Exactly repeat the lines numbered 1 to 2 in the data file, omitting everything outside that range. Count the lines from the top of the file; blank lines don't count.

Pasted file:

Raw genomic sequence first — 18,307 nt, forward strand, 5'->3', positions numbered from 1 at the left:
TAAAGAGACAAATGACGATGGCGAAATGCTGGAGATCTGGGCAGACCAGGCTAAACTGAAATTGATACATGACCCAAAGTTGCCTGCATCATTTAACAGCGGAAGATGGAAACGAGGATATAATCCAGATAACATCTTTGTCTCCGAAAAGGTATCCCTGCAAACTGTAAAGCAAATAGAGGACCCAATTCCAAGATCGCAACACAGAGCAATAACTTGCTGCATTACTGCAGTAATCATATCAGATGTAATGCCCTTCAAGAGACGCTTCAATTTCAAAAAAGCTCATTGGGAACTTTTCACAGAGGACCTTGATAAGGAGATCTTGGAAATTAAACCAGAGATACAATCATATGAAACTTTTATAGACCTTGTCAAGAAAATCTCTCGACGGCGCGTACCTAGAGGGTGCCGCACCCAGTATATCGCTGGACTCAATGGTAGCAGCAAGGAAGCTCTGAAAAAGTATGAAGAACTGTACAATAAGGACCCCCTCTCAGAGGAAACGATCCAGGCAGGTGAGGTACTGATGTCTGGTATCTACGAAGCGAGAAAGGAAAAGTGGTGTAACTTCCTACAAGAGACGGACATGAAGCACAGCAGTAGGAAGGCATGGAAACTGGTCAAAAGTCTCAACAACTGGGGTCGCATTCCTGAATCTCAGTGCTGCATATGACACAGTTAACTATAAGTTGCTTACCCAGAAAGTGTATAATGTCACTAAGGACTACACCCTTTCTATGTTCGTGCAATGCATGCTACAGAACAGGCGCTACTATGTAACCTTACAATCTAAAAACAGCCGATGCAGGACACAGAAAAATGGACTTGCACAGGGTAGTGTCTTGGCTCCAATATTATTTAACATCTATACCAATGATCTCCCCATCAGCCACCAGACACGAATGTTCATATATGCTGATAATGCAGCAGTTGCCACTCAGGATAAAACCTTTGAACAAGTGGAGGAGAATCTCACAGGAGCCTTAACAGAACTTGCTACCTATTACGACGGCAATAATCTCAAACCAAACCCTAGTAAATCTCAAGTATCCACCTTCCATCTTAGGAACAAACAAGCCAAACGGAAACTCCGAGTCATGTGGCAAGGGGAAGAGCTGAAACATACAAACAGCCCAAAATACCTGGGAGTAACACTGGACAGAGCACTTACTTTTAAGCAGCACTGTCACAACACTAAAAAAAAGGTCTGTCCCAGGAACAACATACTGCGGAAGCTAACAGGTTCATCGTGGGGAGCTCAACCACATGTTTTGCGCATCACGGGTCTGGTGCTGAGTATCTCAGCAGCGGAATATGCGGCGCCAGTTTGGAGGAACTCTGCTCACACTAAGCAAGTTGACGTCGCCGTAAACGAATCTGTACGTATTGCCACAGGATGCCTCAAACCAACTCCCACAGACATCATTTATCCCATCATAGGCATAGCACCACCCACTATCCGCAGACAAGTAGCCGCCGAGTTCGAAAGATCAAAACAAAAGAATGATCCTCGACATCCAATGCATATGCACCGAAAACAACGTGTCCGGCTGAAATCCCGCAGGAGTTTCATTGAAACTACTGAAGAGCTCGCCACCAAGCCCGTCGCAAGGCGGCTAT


Raw genomic sequence first — 18,307 nt, forward strand, 5'->3', positions numbered from 1 at the left:
TAAAGAGACAAATGACGATGGCGAAATGCTGGAGATCTGGGCAGACCAGGCTAAACTGAAATTGATACATGACCCAAAGTTGCCTGCATCATTTAACAGCGGAAGATGGAAACGAGGATATAATCCAGATAACATCTTTGTCTCCGAAAAGGTATCCCTGCAAACTGTAAAGCAAATAGAGGACCCAATTCCAAGATCGCAACACAGAGCAATAACTTGCTGCATTACTGCAGTAATCATATCAGATGTAATGCCCTTCAAGAGACGCTTCAATTTCAAAAAAGCTCATTGGGAACTTTTCACAGAGGACCTTGATAAGGAGATCTTGGAAATTAAACCAGAGATACAATCATATGAAACTTTTATAGACCTTGTCAAGAAAATCTCTCGACGGCGCGTACCTAGAGGGTGCCGCACCCAGTATATCGCTGGACTCAATGGTAGCAGCAAGGAAGCTCTGAAAAAGTATGAAGAACTGTACAATAAGGACCCCCTCTCAGAGGAAACGATCCAGGCAGGTGAGGTACTGATGTCTGGTATCTACGAAGCGAGAAAGGAAAAGTGGTGTAACTTCCTACAAGAGACGGACATGAAGCACAGCAGTAGGAAGGCATGGAAACTGGTCAAAAGTCTCAACAACTGGGGTCGCATTCCTGAATCTCAGTGCTGCATATGACACAGTTAACTATAAGTTGCTTACCCAGAAAGTGTATAATGTCACTAAGGACTACACCCTTTCTATGTTCGTGCAATGCATGCTACAGAACAGGCGCTACTATGTAACCTTACAATCTAAAAACAGCCGATGCAGGACACAGAAAAATGGACTTGCACAGGGTAGTGTCTTGGCTCCAATATTATTTAACATCTATACCAATGATCTCCCCATCAGCCACCAGACACGAATGTTCATATATGCTGATAATGCAGCAGTTGCCACTCAGGATAAAACCTTTGAACAAGTGGAGGAGAATCTCACAGGAGCCTTAACAGAACTTGCTACCTATTACGACGGCAATAATCTCAAACCAAACCCTAGTAAATCTCAAGTATCCACCTTCCATCTTAGGAACAAACAAGCCAAACGGAAACTCCGAGTCATGTGGCAAGGGGAAGAGCTGAAACATACAAACAGCCCAAAATACCTGGGAGTAACACTGGACAGAGCACTTACTTTTAAGCAGCACTGTCACAACACTAAAAAAAAGGTCTGTCCCAGGAACAACATACTGCGGAAGCTAACAGGTTCATCGTGGGGAGCTCAACCACATGTTTTGCGCATCACGGGTCTGGTGCTGAGTATCTCAGCAGCGGAATATGCGGCGCCAGTTTGGAGGAACTCTGCTCACACTAAGCAAGTTGACGTCGCCGTAAACGAATCTGTACGTATTGCCACAGGATGCCTCAAACCAACTCCCACAGACATCATTTATCCCATCATAGGCATAGCACCACCCACTATCCGCAGACAAGTAGCCGCCGAGTTCGAAAGATCAAAACAAAAGAATGATCCTCGACATCCAATGCATATGCACCGAAAACAACGTGTCCGGCTGAAATCCCGCAGGAGTTTCATTGAAACTACTGAAGAGCTCGCCACCAAGCCCGTCGCAAGGCGGCTAT